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Author Topic: Prop shafts all wrong!  (Read 2939 times)

flag-d

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Prop shafts all wrong!
« on: May 29, 2006, 12:08:41 AM »

 ???
I have a Fairmile Type D MTB/MGB running 4 motors (Graupner Speed 500's) and 4 shafts.  The shafts run in a tube, then a P-frame, then an A-frame, then the prop.  I took hours lining everything up but have still ended up with 4 stiff shafts.  Now seriously considering removing the lot and starting again.  How do I ensure I don't make the same mistake again (4 times!)?

Mike
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Doc

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Re: Prop shafts all wrong!
« Reply #1 on: May 29, 2006, 02:39:58 AM »

Mike,
I would think that sort of 'tacking' the stuffing box/shaft/supports, making small adjustments (wiggle the @#$ things till they seem loose, not tight), then gluing things down would be the way to do it.  Lots of 'assumed' things in that.  The 'key' phrase being don't lock things down solid until you're sure it's right (uh, a little more ~sure~ than the last time, right?).  ...  Which basically, is exactly what you said you'd have to do.  Remove them and do it over... times 4 (total, hopefully not each!).
 - 'Doc

PS - I can hear you saying, "Look at him laughing about this, he thinks it's funny!".  And you're partially right, I am, but only cuz I don't feel so 'alone' now...
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boatmadman

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Re: Prop shafts all wrong!
« Reply #2 on: May 29, 2006, 06:25:06 AM »

In addition to Doc's suggestion, make some kind of jig to hold the shafts (not the tubes or bearing frames) rigid relative to each other, (one for motor end, one for prop end) while you position and tack the tubes and frames in.

Ian
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Shipmate60

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Re: Prop shafts all wrong!
« Reply #3 on: May 29, 2006, 11:11:01 AM »

for multi-shafts I usually solder them together outside the model and fit as one unit.
I measure the hull outlets carefully and transfer these dimentions to a piece of paper, and draw in the outline of the shafts parallel to each other.
Gently clamp in position and soft solder brass oblong section between each shaft, with another couple of strengtheners between them.
As an aside I also solder on a small BA bolt to use as a motor earthing point in a suitable acessable position.
once you are happy the shafts are rigid together i open the hull to accept the shafts.
I draw a centre line inside the hull for reference.
I tape the shafts in the hull then dry fit the "A" Frames to the hull, but VERY loosely.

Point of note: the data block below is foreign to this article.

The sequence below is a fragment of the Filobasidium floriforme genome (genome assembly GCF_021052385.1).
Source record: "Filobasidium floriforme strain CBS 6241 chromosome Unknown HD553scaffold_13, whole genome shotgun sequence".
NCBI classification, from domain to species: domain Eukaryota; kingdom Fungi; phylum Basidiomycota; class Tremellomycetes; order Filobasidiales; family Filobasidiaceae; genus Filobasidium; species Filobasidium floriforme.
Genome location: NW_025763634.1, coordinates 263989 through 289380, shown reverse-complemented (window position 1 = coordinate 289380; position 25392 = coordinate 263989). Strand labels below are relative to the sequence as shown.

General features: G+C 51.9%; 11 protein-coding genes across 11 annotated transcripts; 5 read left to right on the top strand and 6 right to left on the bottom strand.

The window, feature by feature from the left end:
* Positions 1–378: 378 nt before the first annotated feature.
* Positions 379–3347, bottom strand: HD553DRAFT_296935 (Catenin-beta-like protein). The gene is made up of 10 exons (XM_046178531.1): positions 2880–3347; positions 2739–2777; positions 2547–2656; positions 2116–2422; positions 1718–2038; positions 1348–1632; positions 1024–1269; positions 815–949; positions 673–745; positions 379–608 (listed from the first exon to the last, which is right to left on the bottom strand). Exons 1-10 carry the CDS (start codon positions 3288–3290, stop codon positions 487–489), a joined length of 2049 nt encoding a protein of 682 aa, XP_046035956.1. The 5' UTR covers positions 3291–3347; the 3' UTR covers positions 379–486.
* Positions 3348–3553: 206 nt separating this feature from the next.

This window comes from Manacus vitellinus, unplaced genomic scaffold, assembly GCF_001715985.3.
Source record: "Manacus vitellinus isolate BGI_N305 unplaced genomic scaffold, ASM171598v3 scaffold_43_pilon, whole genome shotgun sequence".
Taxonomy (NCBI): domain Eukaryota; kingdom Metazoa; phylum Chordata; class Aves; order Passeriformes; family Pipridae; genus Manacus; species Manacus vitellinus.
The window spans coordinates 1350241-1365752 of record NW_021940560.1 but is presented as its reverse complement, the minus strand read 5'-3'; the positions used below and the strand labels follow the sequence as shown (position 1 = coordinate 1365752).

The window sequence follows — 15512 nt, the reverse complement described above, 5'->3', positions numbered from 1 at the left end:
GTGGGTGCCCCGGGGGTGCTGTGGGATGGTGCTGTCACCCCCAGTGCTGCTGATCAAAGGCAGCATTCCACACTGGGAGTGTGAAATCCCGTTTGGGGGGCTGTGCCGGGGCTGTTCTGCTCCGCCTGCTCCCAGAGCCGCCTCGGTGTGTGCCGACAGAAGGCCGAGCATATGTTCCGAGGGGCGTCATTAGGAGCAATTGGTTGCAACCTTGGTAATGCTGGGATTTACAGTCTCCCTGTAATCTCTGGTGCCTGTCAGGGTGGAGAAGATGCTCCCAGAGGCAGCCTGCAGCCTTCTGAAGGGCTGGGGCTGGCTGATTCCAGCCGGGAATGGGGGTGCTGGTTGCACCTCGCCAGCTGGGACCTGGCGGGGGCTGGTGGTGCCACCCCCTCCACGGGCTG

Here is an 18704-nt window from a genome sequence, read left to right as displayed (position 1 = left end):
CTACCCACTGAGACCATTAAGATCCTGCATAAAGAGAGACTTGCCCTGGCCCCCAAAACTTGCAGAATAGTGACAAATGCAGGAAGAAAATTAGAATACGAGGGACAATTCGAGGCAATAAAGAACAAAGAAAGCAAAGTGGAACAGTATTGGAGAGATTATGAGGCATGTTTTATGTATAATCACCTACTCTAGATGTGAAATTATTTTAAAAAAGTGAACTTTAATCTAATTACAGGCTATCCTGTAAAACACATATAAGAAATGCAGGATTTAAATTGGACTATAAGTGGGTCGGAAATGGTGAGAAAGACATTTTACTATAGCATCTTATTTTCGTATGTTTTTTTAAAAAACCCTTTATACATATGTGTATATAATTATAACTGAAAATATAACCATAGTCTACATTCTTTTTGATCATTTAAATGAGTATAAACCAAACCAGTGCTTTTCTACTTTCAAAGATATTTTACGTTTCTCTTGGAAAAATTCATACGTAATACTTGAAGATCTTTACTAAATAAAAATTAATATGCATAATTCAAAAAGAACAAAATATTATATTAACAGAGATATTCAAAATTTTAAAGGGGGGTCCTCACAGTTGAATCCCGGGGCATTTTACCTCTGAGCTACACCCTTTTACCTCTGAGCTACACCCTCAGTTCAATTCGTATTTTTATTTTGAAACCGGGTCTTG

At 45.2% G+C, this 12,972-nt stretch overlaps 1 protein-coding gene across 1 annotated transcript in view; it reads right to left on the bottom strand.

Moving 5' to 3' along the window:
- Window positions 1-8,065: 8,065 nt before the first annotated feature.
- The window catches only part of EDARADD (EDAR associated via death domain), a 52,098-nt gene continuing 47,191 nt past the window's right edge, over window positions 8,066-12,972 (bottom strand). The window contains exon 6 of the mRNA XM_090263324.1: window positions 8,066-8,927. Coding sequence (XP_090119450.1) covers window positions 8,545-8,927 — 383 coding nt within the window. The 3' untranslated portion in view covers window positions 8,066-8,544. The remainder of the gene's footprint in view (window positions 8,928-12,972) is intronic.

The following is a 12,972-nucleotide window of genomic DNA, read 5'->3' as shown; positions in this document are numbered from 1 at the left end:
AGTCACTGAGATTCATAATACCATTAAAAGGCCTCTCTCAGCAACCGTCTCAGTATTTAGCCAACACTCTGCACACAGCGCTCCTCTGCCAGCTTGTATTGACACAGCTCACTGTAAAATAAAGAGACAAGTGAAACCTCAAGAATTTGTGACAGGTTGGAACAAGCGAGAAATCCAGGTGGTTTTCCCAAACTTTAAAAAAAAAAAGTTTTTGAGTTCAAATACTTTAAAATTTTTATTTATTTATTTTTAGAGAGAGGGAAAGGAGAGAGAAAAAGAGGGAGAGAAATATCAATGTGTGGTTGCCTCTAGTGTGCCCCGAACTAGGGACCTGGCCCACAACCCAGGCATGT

Invert the hull and check the position relative to the hull of the prop positions.
Measure till satisfied, go and make a coffee, then come back and re-check.
If all is ok run a small amount of superglue in the shaft to hull join and let go off.
When it is fully cured remove inner shafts and fit the outer shafts properly.
I use Epoxy Resin i use for thr hull to shaft joint and suppotr the inner end of the prop tube in a chaped balsa block with P38 body filler.
When the outer shafts fitted as YOU want fit inner shafts and fit the "A" frames in the same way as the outer shafts, but ensuring the inner shaft is a good fit inside them, then Epoxy in.
Sounds complicated, but no more than an hour to fit 4 shafts after they have been soldered together.
I have seen so mant multi-shaft models with the motore each pointing a different way!!
Cant happen using this method!!

BOb
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flag-d

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Re: Prop shafts all wrong!
« Reply #4 on: May 29, 2006, 06:54:38 PM »

Thanks chaps!

I had a nasty feeling that everyone was going to say things like 'measure very accurately', 'line everything up properly', 'keep everything square and rigid' etc.  I'm sure I did all that last time.  One thing that sprang to mind last night: differential thermal expansion.  There do seem times when the hsafts are easier to turn than others.  The hull is GRP and I was wondering if temperature changes might induce a twist or some other strain into the hull which will throw off the already not brilliant alignment and make it even worse?  Your thoughts on this would be appreciated as I could always internally brace the hull.

Mike
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boatmadman

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Re: Prop shafts all wrong!
« Reply #5 on: May 29, 2006, 07:27:56 PM »

think it would need a pretty high temp difference to cause that, as GRP is a pretty good insulator.

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anmo

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Re: Prop shafts all wrong!
« Reply #6 on: May 29, 2006, 08:16:32 PM »

Boatmadman is right, you'd have to be pretty reckless to damage GRP when soldering, and the stuff would give plenty of warning by starting to smelll and smoke before much damage was done. A blowtorch on the other hand would be asking for trouble. I use large crocodile clips as heat sinks between GRP and the joint when soldering, and this has always worked OK for me.
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John W E

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Re: Prop shafts all wrong!
« Reply #7 on: May 29, 2006, 08:54:40 PM »

Hi there Flag-d

Would it be possible to slide one shaft at a time out of the short stern tube and leave it suspended between the P bracket and A frame.? Rotate the shaft, and if its still tight, you will know that the problem lies between the P bracket and A frame.? ?If the shaft is free to move, slide it back through all the way into the short stern tube and rotate the shaft in there - if its free you know that there is a misalignment between the short stern tube and the P bracket.? ?If its a misalignment between these two it will be up to you to which one you want to cut back out, either the stern tube or the P bracket.? Whichever one you choose, if it was me and say, that was where your problem was between the P bracket and stern tube, the procedure I would personally use, would be to remove the stern tube, clean it all up, making sure that the hole in the hull was a good 1/16 bigger all around, so that it was free to move and align itself.? Replace the propellor shaft through the stern tube and through the P & A brackets, making sure that its still free to move, then mask the stern tube in place on the outside of the hull with masking tape, ensuring that the prop shaft is still free to turn.? Then mix some epoxy and just pour a little bit over the top of the stern tube, the masking tape will obviously prevent the epoxy running all the way through the hull and, as it is setting, slowly turn the prop shaft.? ?This will allow the stern tube to align itself naturally, hope you can understand this and it is of some help.

Aye
John E
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boatmadman

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Re: Prop shafts all wrong!